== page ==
If the credit for South Africa’s success in the modern era could be given to one player, that cricketer would be Allan Donald. A classical action and top-drawer pace would have won him a place in any side in his prime, and for much of his career he was the only world-class performer in the South African team, spearing the ball in, shaping it away and always making things happen. His strike rate was below 50 in Tests and close to 30 in one-day internationals. Known as ‘White Lightning’, he is remembered as a fearsome fast bowler, scowling and aggressive, with a circular white area of zinc cream across his cheeks and nose. When he retired, he was South Africa’s record wicket-taker with 330 Test wickets at an average of 22.25, and claimed 272 One Day International wickets at an average of 21.78
He made his Test debut on 18 April 1992 in South Africa’s first test since their return to world sport after the abolition of apartheid. South Africa lost to the West Indies in Barbados by 52 runs, but Donald took 2-67 and 4-77, including the prized wicket of Brian Lara. Inevitably, he was over-bowled and the injuries began to accumulate in the twilight of his career. He quit Test cricket after breaking down in the crushing defeat by Australia at Johannesburg in 2001-02, retired from ODIs a year later, after South Africa’s exit from the 2003 World Cup, and from all cricket a year later as his physical deterioration accelerated.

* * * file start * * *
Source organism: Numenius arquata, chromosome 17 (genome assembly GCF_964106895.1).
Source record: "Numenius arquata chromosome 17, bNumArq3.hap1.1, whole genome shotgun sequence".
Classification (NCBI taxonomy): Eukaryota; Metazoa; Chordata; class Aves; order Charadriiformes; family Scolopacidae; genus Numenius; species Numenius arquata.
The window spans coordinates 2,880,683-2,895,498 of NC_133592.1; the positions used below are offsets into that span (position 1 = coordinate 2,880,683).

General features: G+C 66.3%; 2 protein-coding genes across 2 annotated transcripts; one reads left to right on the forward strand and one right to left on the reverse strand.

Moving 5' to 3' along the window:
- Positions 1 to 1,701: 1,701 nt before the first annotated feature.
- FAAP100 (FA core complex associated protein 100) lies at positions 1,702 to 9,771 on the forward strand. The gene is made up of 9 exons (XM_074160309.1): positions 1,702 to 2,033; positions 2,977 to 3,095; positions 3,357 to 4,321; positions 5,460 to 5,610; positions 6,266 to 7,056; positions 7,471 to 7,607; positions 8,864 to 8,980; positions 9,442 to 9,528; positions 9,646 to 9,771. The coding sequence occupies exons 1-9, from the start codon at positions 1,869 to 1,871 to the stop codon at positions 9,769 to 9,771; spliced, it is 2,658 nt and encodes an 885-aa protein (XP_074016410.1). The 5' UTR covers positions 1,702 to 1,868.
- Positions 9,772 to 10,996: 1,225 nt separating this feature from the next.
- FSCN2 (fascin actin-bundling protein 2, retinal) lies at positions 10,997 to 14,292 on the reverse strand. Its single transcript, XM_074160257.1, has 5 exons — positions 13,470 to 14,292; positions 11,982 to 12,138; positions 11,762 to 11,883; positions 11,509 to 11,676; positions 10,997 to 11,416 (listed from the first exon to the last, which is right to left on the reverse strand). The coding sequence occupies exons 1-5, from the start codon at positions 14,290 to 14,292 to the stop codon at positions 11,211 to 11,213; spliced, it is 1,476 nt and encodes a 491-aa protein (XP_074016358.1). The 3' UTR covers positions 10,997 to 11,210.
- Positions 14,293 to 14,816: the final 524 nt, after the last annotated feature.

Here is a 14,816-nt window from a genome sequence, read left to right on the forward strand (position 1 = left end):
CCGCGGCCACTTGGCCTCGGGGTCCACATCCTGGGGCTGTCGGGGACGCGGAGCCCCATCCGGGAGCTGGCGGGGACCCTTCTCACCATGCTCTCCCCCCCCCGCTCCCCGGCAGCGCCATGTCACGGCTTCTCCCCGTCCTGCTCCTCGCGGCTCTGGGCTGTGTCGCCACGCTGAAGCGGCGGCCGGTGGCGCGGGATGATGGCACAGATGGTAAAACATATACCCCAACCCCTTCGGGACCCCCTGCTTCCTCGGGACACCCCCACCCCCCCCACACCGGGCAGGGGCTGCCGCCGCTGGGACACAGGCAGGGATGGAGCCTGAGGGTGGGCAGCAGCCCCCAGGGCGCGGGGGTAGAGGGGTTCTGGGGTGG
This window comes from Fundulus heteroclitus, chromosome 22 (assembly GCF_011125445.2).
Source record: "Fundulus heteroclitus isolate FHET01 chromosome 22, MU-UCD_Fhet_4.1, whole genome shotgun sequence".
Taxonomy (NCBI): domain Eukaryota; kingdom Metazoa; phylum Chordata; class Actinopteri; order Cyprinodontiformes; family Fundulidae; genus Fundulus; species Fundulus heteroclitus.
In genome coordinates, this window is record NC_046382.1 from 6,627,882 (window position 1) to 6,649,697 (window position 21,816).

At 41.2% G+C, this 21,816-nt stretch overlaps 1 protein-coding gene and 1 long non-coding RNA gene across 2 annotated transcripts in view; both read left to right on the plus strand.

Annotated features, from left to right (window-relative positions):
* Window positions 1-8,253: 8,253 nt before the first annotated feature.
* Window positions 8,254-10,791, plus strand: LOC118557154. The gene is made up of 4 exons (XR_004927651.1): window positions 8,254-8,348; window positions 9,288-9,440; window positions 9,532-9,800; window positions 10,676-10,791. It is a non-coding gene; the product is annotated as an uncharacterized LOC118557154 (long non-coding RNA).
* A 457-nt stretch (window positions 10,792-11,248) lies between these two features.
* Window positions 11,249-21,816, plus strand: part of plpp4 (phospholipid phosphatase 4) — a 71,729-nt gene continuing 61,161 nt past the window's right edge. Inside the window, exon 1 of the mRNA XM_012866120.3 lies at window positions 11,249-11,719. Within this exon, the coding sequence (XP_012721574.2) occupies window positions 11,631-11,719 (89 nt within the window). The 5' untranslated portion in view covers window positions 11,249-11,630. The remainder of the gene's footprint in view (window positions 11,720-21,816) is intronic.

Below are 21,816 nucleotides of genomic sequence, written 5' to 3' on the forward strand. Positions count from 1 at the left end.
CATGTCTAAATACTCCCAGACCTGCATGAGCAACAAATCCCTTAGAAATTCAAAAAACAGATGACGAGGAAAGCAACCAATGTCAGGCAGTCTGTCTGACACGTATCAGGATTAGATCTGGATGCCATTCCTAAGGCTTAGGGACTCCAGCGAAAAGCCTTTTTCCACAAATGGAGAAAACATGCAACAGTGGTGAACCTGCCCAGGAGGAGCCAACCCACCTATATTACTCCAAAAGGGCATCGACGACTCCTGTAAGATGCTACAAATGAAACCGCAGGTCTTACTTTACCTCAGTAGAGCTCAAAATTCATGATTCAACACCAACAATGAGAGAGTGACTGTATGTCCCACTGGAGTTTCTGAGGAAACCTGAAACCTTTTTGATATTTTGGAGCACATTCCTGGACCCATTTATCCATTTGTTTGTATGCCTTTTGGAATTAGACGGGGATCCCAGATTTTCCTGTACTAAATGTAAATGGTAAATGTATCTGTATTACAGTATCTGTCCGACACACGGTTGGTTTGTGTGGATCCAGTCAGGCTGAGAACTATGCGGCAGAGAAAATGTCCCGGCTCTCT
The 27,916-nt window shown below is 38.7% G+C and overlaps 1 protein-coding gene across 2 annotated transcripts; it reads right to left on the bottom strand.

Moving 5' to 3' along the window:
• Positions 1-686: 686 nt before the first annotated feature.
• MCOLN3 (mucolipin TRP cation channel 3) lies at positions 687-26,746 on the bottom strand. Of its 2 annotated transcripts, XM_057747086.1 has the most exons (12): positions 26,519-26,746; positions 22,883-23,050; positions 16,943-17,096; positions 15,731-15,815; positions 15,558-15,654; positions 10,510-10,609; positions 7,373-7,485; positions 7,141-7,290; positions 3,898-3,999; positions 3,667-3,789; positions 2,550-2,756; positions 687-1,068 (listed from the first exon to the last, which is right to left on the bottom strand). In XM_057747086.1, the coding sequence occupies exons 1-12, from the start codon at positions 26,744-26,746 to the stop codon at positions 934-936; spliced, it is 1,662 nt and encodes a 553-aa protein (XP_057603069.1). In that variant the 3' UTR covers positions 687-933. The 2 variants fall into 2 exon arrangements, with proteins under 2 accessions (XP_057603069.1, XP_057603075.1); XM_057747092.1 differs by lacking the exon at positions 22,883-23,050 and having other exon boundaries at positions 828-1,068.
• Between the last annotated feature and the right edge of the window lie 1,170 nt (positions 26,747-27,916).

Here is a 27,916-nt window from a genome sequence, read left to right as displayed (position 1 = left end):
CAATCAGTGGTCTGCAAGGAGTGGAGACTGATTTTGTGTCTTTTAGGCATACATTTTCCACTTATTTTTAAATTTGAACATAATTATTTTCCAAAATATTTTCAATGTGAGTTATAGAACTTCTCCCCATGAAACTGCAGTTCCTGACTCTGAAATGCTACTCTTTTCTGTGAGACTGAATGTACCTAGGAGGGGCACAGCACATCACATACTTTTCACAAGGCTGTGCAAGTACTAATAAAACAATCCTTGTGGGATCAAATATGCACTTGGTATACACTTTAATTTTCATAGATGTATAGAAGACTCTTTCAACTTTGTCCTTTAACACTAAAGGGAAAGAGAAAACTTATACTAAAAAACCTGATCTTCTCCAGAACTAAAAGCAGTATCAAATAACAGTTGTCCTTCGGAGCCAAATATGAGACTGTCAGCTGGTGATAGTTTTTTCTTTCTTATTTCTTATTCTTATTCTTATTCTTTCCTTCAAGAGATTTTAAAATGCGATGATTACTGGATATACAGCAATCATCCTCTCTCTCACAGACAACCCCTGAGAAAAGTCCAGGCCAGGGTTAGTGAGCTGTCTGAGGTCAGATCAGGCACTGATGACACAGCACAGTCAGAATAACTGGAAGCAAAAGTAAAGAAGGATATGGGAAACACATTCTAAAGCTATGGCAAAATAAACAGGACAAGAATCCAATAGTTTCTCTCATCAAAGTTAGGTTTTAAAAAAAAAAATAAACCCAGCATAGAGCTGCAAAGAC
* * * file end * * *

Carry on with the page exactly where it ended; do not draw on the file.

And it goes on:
His ODI debut happened to be South Africa’s return to the international cricket. At Eden Gardens he took a five-for as he rocked the Indian top order, it took master innings from Sachin and able support from Amre to see India through. In 1997 Donald came under intense scrutiny from the international cricket media after he was alleged to have used abusive language against India’s Rahul Dravid in the finals of a one-day series. Allan Donald mentioned this incident in his autobiography, White Lightning. Donald produced yet another master spell in the World Cup 1999 semi final but later in the same game got involved in huge mix up with Klusener, that cost his team a birth in the finals.
Of Afrikaans stock, Donald speaks English with a slight Birmingham accent – at least, to South African ears – picked up during his lengthy spell as Warwickshire’s overseas professional, a role he filled with distinction. No living South African player, past or present, commands as much respect from the public and his peers as Donald, the first bowler from his country to take 300 Test wickets. He transferred his huge knowledge of quick bowling to the commentary box and coaching and took up the role of bowling coach with England in 2007. However, when it was offered full time he turned it down, wanting to spend more time with his family, and instead took up a role with Warwickshire where he had enjoyed years of success as an overseas player in 1990s.
-Nikhil Sharad Jadhav